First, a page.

She Suffered Stability Points for Years. Was It a Mind Tumor?

But when he saw the dental CT, he immediately ordered a conventional CT of her head. The dental scan is designed to get a three-dimensional image of the jaw and teeth so it cannot be expected to show the entire skull. Full CT confirmed that there was a small mass in the left sinus. Based on her appearance, her doctor suspected it was a remnant of an infection from the years before. But on the right side was something else: a mass the size of a strawberry had destroyed much of the mastoid bone just behind her ear. It was in the same location as the much smaller abnormality seen in the first few years of MRI. Now it was big enough to compress one of the vessels that led to the jugular vein. The radiologist said it looked like an infection. Or possibly a rare type of bone cancer.

Since cancer was possible, the patient decided she needed a second opinion. She reached out to the Mayo Clinic’s Arizona office in Phoenix, and two weeks later she was supposed to be Dr. Visit Peter Weisskopf. Weisskopf listened as the patient described the dizziness, tinnitus, and hearing loss, as well as debilitating fatigue and the terrible feeling of impending doom. “I’m not sure this mass could be causing all of this,” he said, but he agreed that an MRI would provide important diagnostic information. He suspected that she had something known as a cholesteatoma. These are benign cell growths that become trapped in the ear – or rarely, as in this patient’s case – in the brain and begin to grow. Sometimes these cells are imported into the ear after a chronic infection, but most of the time they stay there during the development of the fetus.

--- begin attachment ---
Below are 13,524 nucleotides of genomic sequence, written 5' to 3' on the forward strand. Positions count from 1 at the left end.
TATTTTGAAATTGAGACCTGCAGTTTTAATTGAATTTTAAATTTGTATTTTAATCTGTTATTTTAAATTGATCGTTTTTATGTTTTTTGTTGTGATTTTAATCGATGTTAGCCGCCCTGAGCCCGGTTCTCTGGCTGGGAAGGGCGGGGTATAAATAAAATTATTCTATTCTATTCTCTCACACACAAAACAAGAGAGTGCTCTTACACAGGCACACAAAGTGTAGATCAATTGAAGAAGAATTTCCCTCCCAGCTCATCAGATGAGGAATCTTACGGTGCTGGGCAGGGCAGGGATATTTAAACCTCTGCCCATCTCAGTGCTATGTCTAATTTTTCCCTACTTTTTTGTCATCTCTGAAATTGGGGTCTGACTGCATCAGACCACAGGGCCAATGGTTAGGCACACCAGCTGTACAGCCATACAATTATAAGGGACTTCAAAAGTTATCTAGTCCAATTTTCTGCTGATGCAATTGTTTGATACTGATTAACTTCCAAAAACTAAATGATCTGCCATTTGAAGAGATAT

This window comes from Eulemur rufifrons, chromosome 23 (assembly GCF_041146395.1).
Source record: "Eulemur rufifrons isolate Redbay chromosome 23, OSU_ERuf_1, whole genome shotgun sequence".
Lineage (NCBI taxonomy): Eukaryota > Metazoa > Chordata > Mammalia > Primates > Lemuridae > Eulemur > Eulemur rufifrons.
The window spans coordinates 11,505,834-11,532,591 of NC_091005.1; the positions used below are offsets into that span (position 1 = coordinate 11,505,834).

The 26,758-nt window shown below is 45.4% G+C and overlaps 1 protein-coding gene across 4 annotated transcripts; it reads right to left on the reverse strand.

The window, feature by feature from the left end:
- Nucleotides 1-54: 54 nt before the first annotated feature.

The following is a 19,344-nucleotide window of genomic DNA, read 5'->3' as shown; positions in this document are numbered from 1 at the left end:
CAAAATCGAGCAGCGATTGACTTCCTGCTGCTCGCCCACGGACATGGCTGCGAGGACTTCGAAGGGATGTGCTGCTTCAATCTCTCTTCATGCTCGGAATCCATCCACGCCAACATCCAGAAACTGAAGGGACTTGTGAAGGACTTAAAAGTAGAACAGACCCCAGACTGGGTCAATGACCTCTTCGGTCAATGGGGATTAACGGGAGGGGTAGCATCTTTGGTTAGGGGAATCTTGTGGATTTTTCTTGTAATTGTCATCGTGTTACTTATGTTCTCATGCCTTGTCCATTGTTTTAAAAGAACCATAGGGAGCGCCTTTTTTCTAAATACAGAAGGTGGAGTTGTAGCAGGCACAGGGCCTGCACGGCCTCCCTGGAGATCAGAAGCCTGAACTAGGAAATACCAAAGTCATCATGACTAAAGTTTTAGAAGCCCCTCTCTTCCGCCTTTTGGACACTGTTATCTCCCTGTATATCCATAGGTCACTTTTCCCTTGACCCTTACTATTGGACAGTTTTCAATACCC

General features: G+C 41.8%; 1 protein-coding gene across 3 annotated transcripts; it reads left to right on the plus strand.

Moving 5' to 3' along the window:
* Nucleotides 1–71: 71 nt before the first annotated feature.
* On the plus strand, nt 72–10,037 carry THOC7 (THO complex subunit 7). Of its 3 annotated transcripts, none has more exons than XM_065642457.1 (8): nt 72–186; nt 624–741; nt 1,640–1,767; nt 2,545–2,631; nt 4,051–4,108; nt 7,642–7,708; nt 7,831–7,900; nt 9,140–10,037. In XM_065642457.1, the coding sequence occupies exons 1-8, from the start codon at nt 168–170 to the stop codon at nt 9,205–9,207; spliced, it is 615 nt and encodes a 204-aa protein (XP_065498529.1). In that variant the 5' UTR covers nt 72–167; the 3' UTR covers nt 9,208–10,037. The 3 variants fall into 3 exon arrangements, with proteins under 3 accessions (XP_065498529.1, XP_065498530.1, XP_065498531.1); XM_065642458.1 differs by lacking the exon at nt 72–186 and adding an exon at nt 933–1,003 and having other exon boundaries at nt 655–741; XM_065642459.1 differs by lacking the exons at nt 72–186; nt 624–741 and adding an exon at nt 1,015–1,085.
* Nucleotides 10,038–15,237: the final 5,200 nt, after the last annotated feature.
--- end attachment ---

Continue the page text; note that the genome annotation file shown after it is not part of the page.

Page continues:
Weisskopf checked the MRI. As expected, the brain tissue showed up as light and dark gray stripes, surrounded by fluid that appears black. But just behind this patient’s ear, embedded in the lower edge of the mastoid bone of the skull, was a large bright white cloud. Because of this appearance, Weisskopf knew what she had. It was a cholesteatoma. Although this is not a cancer, these types of tumors need to be removed. If they stay in place, they will continue to enlarge until they cause real problems. The patient really wanted to have the thing removed. She was sure that it must be behind the symptoms she had been living with over the years.

Removing the bulk required two surgeries, the second late last spring. But it was worth it, the patient told me. The worst symptoms have completely disappeared. Her tiredness and feelings of oppression and doom disappeared after the first operation. But even after the second she still has the tinnitus, which is sometimes very loud. She still has problems with her balance. Your hearing is not as good as it used to be.

Weisskopf does not believe that the mass caused the patient’s symptoms. The patient respectfully disagrees; Where it really matters, with her mood, her well-being, she feels back to something like her old self. And while her doctor can’t make the connection, she’s sure it all came from this growth, which she thought might not have been quite as harmless as her doctors and textbooks say.

Lisa Sanders, MD is a contributing writer for the magazine. Her latest book is Diagnosis: Solving the Most Confusing Medical Mysteries. When you have a resolved case you like Dr. To tell Sanders, write to Lisa at .Sandersmd @